MANILA, Philippines - Will the pork barrel scam stall his priority bills?
"Of course I'm concerned," Aquino told reporters on Wednesday, October 23 at the Foreign Correspondents Association of the Philippines presidential forum. "The legislature will necessarily be distracted by all of these issues and we, in turn, need laws."
The scheme — which involves lawmakers working with alleged syndicate head Janet Lim Napoles to channel their Priority Development Assistance Fund (PDAF) to her bogus non-governmental organizations (NGOs) in exchange for hefty kickbacks — has captured headlines for months and has resulted in widespread public anger.
Aquino said the constant focus on the scam, which has implicated past and current lawmakers, and the ongoing investigations on the matter may delay laws he wants passed before he steps down in 2016.
"There are so many other laws that we need that will change certain systems, certain procedures that have outlived the re-usefulness. Now, a distracted Congress may not be able to sit down and discuss all of these matters thoroughly and if they are not able to discuss these matters and pass the necessary legislation then we continue with the damaging effects of these particulars laws in our economy," he said.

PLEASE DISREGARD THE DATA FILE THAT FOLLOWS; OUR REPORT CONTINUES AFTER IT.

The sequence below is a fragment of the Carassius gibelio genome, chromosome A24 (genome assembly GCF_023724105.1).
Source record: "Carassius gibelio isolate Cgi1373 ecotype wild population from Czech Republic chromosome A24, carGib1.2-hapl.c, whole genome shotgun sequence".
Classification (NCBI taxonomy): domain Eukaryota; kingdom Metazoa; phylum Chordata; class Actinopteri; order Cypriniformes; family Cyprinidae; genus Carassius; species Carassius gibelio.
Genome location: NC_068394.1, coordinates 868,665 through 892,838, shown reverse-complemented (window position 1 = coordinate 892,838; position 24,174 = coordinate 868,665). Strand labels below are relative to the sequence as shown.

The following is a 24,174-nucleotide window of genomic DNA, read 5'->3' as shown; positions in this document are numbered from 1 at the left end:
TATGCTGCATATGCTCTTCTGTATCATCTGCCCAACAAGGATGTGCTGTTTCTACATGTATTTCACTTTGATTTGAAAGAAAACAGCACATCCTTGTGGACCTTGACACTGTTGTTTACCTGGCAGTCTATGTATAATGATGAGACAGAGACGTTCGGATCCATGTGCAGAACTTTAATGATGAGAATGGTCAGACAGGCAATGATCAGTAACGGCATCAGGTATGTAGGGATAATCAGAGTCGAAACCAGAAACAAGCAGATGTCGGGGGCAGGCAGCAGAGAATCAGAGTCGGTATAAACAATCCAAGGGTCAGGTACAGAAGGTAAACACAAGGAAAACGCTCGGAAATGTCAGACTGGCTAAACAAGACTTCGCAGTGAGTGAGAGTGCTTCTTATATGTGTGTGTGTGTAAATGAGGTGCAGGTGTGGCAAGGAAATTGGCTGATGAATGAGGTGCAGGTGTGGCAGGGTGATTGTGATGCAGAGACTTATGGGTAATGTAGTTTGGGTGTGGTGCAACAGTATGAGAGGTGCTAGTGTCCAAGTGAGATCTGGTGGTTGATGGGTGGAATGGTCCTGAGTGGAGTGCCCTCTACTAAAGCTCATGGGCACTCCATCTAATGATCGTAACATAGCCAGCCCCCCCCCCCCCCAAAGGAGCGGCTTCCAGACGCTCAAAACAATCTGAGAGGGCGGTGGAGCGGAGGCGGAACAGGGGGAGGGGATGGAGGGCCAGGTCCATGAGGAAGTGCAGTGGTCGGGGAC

Since the scam broke out, the release of remaining 2013 PDAF has been suspended by the Supreme Court, halting projects of some lawmakers who were relying on funds from their respective pork barrel. The administration has also insisted it will abolish the pork barrel in 2014 as it has been known and make it more transparent.
So far, plunder charges have been filed against at least 38 people including lawmakers, their staff, government officials, and private individuals before the Ombudsman in relation to the scam.
The Department of Justice is preparing its second set of cases, expected to be filed before November 1.
Dealing with distractions
Aquino cited the charges filed against those accused of misusing their PDAF as one of the ways he is addressing the distraction, adding the sooner they fix the problem, the quicker they can get back to working.
"Hopefully, we will be able to correct the system and change the system to one that better addresses the needs of our people, and make it more efficient and less prone to abuse. Then hopefully, we can all now buckle down to the work that has to be done," he said.